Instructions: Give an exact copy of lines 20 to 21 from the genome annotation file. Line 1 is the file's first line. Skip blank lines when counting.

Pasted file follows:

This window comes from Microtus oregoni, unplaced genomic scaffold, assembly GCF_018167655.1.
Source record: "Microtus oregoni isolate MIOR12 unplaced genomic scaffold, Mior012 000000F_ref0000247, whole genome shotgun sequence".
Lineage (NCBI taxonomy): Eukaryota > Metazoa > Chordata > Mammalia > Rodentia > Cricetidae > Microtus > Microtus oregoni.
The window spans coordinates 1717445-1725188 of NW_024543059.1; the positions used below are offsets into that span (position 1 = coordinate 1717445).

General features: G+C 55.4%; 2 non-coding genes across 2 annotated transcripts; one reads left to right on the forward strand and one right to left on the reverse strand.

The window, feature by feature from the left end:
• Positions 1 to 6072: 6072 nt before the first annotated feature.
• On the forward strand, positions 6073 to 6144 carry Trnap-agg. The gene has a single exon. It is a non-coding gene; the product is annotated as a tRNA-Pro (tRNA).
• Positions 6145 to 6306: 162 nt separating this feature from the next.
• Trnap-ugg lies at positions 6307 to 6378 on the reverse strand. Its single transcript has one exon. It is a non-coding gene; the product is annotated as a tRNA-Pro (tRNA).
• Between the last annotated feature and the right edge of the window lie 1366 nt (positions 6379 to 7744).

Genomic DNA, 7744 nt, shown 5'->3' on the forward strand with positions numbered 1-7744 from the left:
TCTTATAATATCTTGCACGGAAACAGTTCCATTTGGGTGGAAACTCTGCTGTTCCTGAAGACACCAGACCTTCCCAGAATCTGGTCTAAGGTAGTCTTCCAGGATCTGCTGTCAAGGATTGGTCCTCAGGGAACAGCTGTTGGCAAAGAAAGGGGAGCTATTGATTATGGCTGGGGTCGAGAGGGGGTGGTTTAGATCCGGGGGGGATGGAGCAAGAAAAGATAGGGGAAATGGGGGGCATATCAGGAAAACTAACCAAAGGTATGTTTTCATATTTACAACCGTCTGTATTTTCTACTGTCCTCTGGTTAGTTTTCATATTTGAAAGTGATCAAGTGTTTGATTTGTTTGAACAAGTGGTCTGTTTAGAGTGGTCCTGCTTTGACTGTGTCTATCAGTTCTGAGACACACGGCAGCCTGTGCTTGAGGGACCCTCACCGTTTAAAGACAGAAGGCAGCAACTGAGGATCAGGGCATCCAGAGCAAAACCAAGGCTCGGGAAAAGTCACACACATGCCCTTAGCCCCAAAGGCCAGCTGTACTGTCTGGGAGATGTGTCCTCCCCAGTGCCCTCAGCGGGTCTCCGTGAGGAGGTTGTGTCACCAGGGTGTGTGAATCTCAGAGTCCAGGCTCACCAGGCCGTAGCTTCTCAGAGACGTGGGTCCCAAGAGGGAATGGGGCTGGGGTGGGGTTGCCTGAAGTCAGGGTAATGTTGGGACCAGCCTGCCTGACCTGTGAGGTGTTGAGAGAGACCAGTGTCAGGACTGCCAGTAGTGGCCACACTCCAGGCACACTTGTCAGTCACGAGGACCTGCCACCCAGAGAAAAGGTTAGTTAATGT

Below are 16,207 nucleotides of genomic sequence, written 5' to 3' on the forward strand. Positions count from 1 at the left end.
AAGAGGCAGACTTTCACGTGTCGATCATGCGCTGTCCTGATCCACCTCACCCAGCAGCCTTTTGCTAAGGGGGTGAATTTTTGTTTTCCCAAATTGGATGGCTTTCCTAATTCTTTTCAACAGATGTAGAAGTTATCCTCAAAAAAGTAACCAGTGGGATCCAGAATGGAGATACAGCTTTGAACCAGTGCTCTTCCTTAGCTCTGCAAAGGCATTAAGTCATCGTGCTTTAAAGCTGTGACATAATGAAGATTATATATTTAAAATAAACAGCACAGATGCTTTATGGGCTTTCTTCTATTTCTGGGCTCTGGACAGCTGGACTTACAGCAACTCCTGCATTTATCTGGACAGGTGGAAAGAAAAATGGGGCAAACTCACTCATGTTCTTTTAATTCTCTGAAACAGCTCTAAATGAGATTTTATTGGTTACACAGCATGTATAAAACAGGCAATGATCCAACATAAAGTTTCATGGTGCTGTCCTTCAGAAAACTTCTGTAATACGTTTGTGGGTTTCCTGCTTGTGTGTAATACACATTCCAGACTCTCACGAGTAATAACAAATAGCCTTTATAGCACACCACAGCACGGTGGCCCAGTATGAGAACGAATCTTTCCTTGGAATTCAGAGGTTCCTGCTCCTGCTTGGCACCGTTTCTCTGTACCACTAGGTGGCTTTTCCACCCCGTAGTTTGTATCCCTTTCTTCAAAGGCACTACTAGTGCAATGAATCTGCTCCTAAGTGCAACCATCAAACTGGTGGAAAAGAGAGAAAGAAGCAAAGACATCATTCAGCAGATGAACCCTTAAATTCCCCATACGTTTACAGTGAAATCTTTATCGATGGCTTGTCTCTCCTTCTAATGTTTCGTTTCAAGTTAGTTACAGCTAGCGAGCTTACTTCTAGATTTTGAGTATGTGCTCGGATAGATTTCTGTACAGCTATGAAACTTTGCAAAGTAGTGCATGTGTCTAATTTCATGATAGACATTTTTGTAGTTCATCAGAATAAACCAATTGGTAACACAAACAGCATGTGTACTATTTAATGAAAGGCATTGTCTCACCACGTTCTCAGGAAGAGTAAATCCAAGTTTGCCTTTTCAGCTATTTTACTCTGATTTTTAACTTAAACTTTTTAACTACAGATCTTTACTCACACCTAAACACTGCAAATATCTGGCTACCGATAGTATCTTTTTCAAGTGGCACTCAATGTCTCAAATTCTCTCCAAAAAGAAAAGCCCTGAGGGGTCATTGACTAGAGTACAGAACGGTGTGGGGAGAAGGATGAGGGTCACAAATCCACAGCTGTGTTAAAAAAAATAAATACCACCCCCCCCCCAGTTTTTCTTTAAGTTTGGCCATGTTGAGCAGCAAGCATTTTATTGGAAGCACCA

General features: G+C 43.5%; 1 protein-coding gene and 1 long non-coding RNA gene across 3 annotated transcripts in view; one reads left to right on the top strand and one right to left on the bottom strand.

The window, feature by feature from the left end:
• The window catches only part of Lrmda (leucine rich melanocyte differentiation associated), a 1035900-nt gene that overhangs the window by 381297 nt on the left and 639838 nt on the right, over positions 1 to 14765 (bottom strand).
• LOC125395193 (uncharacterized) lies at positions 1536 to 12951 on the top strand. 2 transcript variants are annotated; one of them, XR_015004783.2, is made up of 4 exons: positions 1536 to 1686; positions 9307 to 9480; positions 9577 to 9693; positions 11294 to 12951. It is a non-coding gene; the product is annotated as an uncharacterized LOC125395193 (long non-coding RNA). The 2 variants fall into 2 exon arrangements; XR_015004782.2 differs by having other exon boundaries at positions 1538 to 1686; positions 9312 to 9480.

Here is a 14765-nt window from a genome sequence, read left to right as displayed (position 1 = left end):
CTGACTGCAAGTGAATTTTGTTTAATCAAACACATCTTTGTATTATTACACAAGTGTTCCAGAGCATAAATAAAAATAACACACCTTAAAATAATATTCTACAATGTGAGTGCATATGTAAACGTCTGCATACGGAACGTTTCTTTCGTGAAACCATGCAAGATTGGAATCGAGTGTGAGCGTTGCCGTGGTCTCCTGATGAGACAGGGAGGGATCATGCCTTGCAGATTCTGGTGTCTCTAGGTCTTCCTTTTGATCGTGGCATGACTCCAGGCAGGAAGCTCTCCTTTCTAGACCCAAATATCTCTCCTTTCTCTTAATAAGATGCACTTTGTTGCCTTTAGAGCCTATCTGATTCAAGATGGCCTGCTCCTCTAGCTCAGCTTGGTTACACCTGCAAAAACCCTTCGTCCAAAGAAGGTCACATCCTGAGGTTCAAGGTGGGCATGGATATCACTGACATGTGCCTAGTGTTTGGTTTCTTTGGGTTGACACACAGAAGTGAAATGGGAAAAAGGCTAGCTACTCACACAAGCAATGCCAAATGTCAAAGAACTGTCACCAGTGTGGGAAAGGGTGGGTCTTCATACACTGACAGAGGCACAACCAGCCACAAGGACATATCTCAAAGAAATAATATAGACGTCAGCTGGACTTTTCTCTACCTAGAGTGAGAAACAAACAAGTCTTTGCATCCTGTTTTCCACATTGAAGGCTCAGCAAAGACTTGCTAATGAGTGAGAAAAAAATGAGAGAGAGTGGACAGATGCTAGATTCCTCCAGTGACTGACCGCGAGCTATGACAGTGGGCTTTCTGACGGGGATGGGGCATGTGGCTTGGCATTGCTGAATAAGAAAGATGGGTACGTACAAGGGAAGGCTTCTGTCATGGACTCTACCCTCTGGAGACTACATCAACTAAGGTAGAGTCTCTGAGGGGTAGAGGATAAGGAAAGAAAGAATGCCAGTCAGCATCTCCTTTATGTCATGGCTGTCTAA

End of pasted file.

Here is a 14765-nt window from a genome sequence, read left to right as displayed (position 1 = left end):
CTGACTGCAAGTGAATTTTGTTTAATCAAACACATCTTTGTATTATTACACAAGTGTTCCAGAGCATAAATAAAAATAACACACCTTAAAATAATATTCTACAATGTGAGTGCATATGTAAACGTCTGCATACGGAACGTTTCTTTCGTGAAACCATGCAAGATTGGAATCGAGTGTGAGCGTTGCCGTGGTCTCCTGATGAGACAGGGAGGGATCATGCCTTGCAGATTCTGGTGTCTCTAGGTCTTCCTTTTGATCGTGGCATGACTCCAGGCAGGAAGCTCTCCTTTCTAGACCCAAATATCTCTCCTTTCTCTTAATAAGATGCACTTTGTTGCCTTTAGAGCCTATCTGATTCAAGATGGCCTGCTCCTCTAGCTCAGCTTGGTTACACCTGCAAAAACCCTTCGTCCAAAGAAGGTCACATCCTGAGGTTCAAGGTGGGCATGGATATCACTGACATGTGCCTAGTGTTTGGTTTCTTTGGGTTGACACACAGAAGTGAAATGGGAAAAAGGCTAGCTACTCACACAAGCAATGCCAAATGTCAAAGAACTGTCACCAGTGTGGGAAAGGGTGGGTCTTCATACACTGACAGAGGCACAACCAGCCACAAGGACATATCTCAAAGAAATAATATAGACGTCAGCTGGACTTTTCTCTACCTAGAGTGAGAAACAAACAAGTCTTTGCATCCTGTTTTCCACATTGAAGGCTCAGCAAAGACTTGCTAATGAGTGAGAAAAAAATGAGAGAGAGTGGACAGATGCTAGATTCCTCCAGTGACTGACCGCGAGCTATGACAGTGGGCTTTCTGACGGGGATGGGGCATGTGGCTTGGCATTGCTGAATAAGAAAGATGGGTACGTACAAGGGAAGGCTTCTGTCATGGACTCTACCCTCTGGAGACTACATCAACTAAGGTAGAGTCTCTGAGGGGTAGAGGATAAGGAAAGAAAGAATGCCAGTCAGCATCTCCTTTATGTCATGGCTGTCTAA